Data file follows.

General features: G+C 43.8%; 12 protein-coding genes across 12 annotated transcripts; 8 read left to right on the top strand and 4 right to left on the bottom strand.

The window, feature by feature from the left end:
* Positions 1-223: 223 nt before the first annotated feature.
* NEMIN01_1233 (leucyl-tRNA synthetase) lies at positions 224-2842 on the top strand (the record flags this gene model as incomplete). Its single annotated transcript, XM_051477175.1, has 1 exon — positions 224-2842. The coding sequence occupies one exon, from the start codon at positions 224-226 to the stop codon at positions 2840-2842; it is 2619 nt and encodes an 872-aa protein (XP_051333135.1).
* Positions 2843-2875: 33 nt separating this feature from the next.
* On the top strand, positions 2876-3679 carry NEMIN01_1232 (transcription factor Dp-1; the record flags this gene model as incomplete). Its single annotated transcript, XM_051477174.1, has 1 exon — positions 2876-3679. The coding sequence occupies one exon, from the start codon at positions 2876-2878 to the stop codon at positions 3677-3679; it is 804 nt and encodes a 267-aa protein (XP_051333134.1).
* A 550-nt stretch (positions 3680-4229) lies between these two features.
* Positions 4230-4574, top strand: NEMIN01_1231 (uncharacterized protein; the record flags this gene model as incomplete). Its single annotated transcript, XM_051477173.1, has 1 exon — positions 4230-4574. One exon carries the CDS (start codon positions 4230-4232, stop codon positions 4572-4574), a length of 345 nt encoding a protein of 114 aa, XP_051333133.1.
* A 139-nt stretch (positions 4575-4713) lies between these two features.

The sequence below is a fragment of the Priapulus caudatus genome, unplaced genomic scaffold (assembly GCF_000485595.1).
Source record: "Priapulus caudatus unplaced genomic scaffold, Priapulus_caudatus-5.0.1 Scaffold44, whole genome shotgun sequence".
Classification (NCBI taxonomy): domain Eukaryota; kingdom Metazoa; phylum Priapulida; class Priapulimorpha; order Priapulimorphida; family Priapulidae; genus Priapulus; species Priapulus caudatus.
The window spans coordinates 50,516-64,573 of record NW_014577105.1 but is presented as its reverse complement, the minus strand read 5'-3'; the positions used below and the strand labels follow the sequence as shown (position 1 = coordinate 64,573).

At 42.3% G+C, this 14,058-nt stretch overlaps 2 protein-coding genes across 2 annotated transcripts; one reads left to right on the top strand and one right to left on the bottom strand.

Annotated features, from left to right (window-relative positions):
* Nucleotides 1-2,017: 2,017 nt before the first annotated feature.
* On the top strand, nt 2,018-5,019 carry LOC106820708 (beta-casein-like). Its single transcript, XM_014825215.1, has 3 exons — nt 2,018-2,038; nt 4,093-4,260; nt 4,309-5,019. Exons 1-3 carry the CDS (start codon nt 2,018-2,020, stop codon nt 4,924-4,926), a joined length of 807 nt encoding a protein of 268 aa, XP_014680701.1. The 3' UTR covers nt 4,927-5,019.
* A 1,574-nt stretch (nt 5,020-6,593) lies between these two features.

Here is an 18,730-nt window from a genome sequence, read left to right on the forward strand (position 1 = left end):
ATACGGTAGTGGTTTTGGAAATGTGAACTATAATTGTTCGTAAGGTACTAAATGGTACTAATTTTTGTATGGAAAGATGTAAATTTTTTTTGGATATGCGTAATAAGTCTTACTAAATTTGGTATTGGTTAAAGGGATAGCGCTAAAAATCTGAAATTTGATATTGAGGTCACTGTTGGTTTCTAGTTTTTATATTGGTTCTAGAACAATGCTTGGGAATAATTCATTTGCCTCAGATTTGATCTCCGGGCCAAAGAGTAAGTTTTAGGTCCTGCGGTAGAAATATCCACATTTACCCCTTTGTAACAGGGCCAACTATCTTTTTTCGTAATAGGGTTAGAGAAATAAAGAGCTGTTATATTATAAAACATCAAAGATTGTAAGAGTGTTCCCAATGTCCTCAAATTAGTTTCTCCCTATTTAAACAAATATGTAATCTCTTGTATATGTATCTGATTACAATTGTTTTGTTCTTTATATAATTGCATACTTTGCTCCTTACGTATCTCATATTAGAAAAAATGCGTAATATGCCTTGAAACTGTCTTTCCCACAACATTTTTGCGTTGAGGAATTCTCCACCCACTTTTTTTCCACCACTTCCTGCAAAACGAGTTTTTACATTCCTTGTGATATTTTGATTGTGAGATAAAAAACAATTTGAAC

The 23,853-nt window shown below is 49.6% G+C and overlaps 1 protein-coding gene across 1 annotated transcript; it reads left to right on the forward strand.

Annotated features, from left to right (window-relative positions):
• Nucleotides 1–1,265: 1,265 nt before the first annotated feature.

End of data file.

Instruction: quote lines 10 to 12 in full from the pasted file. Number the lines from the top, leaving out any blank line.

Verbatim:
The sequence below is a fragment of the Priapulus caudatus genome, unplaced genomic scaffold (assembly GCF_000485595.1).
Source record: "Priapulus caudatus unplaced genomic scaffold, Priapulus_caudatus-5.0.1 Scaffold44, whole genome shotgun sequence".
Classification (NCBI taxonomy): domain Eukaryota; kingdom Metazoa; phylum Priapulida; class Priapulimorpha; order Priapulimorphida; family Priapulidae; genus Priapulus; species Priapulus caudatus.